Although chemosynthesis is an important process in the Abyssal zone, it only produces up to 25% of all organic carbon in the deep oceans (Maruyama et al., 1998). Therefore there must be another carbon source which sustains life across this large area. Much of this originates from the photic zone. Here, intense sunlight and high nutrient levels causes periods of phytoplankton bloom. As the plankton increase in abundance, some die and flocculate to form large plankton aggregates (Beaulieu & Smith, 1998). These phytodetritus particles then fall to the lower depths of the ocean. This is known as marine snow, and is an important delivery mechanism of organic carbon to the Abyssal zone. Marine snow may also consist of faecal matter from pelagic zooplankton, meiofauna and megafauna (Bishop et al., 1977). This is then consumed by suspension and deposit feeders within the Abyssal zone.
Another carbon source, not considered as substantial until recent years, is provided by Larvaceans. They were discovered as early as 1898, but their feeding methods remained a mystery until the 1960s when they were viewed by submersibles (Barham, 1979). These are suspension feeding tunicates, which consume the marine snow as it sinks. To feed, they produce mucus ‘houses’ through which water is pumped. As particles get caught in this house, it eventually clogs up and has to be shed. This may only take 24 hours. The discarded house collapses and sinks rapidly at a rate of ~800 m per day (Hamner & Robison, 1984).This is an extremely quickform of carbon delivery to the Abyssal zone. However, due to difficulties in collecting and observing these sinkers, it is not entirely known how substantial a carbon source these are, and their contributions to nutrient flux is not considered in oceanic carbon budgets (Robison et al., 2005).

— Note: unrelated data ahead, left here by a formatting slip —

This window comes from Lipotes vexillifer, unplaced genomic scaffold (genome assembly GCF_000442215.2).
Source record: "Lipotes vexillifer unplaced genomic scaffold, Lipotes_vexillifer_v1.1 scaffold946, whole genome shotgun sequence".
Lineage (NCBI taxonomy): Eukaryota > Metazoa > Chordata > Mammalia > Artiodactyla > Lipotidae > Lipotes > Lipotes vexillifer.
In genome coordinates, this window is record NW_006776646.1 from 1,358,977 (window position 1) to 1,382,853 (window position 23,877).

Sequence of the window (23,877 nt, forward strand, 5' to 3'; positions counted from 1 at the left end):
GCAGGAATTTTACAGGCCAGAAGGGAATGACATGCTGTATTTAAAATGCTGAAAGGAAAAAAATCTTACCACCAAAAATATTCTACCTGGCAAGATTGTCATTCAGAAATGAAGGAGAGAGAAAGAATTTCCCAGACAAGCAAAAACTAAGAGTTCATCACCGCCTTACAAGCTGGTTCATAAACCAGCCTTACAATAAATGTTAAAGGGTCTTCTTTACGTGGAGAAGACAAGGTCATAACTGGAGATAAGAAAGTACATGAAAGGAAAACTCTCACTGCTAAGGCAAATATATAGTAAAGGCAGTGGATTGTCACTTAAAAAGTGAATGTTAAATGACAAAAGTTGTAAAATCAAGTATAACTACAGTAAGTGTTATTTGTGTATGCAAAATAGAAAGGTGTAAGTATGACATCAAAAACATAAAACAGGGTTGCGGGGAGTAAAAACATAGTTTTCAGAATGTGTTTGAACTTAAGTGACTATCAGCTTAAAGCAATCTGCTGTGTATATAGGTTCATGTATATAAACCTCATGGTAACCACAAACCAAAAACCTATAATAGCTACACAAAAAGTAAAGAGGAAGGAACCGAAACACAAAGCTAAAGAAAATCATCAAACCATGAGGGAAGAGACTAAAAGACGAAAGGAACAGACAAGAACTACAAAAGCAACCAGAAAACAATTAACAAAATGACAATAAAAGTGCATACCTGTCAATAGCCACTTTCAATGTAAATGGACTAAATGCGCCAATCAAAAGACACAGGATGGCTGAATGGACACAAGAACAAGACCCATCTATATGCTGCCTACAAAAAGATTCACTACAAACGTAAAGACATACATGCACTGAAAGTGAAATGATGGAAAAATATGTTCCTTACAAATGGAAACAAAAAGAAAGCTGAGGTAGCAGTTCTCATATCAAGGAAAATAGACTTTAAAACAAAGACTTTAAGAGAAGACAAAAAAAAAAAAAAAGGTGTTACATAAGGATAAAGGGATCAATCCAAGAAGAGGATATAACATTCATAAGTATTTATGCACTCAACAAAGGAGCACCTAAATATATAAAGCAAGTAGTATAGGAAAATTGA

This video shows the discarded mucus house of a Larvacean collapsing and sinking:
A large, albeit localised, carbon source is the sinking of carcasses from the surface. Cetacean carcasses provide a massive source of organic matter for Abyssal fauna. The amount of carbon delivered by a 40 ton whale carcass to the Abyssal benthos is equivalent to 100-200 years’ worth of background carbon flux descending upon a one hectare area (Smith & Demopoulos, 2003). Food sources of this magnitude are incredibly rare at these depths, so organisms must take full advantage of the opportunity. A wide variety of scavengers are attracted, including fish (e.g. hagfish, sleeper sharks, grenadier fish, eelpout, Macrourid fish), Crustaceans (e.g. Galatheid crabs, Lithodid crabs, Lyssianasid amphipods), and Echinoderms (sea cucumber Scotoplanes sp.) (Jones et al., 1998; Smith & Baco, 2003; Goffredi et al., 2004). These carcasses can be consumed rapidly by the scavengers – in a study by Jones et al. (1998), the corpse of an Atlantic white-sided dolphin was skeletonized in 5 days. However, a whale carcass may take a year to be fully consumed.
This video shows a whale fall scavenger community. Sharks, hagfish, and various other organisms can be observed feeding: